Something like 90% of the people who come out here don’t get 200 yards away from their cars. They drive the pretty-enough trails out to Artist’s Point, take a picture of a bison or a bear, or whatever else wanders within eyeshot on the way, and spend 15 minutes at the falls before rewinding the whole journey back with only a roll of pictures to show for it.
A whole lot of time is saved, but what’s lost in that infinitely easier drive to the foot of the falls is the whole meat and bones of the entire operation. It completely bypasses the hike, and that is really the essential part. Because without it, it’s all relatively unimpressive – like somebody spoiled a secret plot twist to a book you’d never even heard of: out of context, it means nothing. Sure, the waterfall is still beautiful and the pictures always turn out fantastic, but in 15 minutes all those people are making their way back to their rental cars wondering, “What’s next?”
What they’re really missing is not the next chapter in their adventure, but the prologue. Those rolling, empty hills of the trailhead that trick you into thinking just over that next crest you’ll find something other than sky and grass (you won’t).
They miss the shock when, after horizons and horizons of blue on green, the earth suddenly gives way and turns barren.
Those white chalky rocks set in sharp relief against the earlier green, and the smell of rotting-egg sulfur eroding the memory of the fresh pine.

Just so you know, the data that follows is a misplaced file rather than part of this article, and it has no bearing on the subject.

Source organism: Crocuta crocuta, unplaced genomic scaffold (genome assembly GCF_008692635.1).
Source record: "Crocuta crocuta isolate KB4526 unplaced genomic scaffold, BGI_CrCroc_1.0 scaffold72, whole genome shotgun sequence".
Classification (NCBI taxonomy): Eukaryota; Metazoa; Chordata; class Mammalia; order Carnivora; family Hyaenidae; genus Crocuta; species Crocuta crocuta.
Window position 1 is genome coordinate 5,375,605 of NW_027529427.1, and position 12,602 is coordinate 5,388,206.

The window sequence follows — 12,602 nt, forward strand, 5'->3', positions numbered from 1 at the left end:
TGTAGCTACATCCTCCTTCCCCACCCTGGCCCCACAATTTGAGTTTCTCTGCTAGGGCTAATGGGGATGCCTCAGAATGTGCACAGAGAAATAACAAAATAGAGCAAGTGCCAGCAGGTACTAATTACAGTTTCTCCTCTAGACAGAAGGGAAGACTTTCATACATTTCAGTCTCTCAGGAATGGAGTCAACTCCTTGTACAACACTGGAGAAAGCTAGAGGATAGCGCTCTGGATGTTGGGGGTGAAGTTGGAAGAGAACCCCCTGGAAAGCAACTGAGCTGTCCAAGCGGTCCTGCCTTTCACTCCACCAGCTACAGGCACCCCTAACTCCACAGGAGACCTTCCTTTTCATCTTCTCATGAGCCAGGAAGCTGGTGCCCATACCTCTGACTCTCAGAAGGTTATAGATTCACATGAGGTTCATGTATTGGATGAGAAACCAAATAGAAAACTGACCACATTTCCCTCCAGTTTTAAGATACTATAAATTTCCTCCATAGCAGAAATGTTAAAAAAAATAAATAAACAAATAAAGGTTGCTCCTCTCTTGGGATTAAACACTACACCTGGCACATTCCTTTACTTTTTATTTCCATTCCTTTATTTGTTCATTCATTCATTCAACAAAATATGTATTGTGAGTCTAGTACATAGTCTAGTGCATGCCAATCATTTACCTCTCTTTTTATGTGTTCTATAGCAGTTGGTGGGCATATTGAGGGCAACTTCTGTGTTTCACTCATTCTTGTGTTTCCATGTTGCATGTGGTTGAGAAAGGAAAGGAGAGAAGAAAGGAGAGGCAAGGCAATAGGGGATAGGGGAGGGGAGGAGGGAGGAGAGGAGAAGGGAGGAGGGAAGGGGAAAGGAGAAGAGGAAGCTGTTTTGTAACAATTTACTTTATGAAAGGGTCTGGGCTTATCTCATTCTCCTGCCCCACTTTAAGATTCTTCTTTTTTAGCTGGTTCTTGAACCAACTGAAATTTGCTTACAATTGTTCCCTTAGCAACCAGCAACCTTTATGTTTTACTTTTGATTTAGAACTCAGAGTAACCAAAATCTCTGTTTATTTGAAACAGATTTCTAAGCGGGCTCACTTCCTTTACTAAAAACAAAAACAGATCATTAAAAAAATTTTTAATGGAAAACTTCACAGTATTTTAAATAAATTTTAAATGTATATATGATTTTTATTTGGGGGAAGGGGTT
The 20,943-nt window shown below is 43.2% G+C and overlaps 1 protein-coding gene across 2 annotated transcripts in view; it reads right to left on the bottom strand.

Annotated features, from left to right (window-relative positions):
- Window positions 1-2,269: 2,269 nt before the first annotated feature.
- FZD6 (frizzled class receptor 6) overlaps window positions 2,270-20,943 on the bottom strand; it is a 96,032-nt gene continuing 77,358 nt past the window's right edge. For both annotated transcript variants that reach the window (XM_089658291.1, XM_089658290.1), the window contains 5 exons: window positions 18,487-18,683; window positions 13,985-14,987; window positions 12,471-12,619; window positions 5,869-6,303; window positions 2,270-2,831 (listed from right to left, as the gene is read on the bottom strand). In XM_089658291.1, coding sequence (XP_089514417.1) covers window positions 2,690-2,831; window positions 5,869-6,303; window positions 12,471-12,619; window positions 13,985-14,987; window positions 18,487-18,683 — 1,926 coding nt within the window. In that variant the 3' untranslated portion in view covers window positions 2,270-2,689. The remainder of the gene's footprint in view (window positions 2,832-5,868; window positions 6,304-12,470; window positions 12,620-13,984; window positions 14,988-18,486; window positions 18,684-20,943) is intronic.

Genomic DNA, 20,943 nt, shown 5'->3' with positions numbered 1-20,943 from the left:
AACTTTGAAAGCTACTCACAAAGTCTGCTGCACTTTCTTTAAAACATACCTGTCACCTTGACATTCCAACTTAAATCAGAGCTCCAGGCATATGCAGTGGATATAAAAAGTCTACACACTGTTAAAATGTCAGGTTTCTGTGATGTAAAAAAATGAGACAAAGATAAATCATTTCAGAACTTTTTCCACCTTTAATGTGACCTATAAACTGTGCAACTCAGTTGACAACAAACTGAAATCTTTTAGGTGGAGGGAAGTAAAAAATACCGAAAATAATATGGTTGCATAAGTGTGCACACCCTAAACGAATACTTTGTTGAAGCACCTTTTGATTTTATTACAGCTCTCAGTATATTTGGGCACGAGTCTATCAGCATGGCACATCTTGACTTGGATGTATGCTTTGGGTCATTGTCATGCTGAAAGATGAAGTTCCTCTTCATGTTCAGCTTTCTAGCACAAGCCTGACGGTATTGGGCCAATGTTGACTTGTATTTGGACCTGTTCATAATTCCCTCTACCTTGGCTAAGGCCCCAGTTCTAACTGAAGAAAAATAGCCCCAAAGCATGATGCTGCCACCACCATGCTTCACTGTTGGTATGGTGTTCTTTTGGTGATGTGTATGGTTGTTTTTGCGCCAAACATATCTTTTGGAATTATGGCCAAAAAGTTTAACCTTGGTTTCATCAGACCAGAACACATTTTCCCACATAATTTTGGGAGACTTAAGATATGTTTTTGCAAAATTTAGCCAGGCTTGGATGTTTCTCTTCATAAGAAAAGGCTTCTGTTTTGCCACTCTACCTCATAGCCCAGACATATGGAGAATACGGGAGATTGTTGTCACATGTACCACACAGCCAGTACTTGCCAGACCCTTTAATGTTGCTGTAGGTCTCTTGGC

The slowly bubbling pits of pewter muck that look like if you fell inside, you’d emerge a superhero – or more likely, an arch-villain.
And just as quickly as you were deposited into that morbidly fascinating scene, it is fading into the distance as you enter a tree-enveloped glade, with its godsent breeze that not only cools your sweat-covered back, but masks the stench of hot sulfur in your nose.
And then, for me, the most beautiful sight I have ever seen. I swear—cross my heart and hope to die—that with the right sun washing down their cascades, those stratified rocks look like slowly flowing water. Shifting with the descending sun and the viewer’s own perspective, the rocks the line the Grand Canyon of Yellowstone paint a different, stunning picture for every moment. Hues of red and orange bleeding with yellow, borrowing from the green of the trees in the foreground and contrasted against the blue of the sky – It’s absolutely, incredibly, will strike you dumb for lack of words gorgeous. And the unlucky fool who rolls up to Angel Falls, snaps some photos, and is back on the road inside of fifteen minutes misses the one scene, that by itself, justifies the entire cross country trip – absurd gas prices and all.
But more than the fact that I spent a combined hour and a half just looking at the Canyon and Falls, (I could’ve stayed longer) there is something to be said for the hike itself. Because you see, on that sweltering day in July, after the draining trek through fields and deadlands and glades—all with way less water than is safe or recommended—after sweating through my shirt and then just removing it entirely, after all that, I was sure that those falls were mine. I had conquered something that had eluded the 200-yard-perimeter folk, and as much as it stung, I was proud to have the sunburn to prove it.
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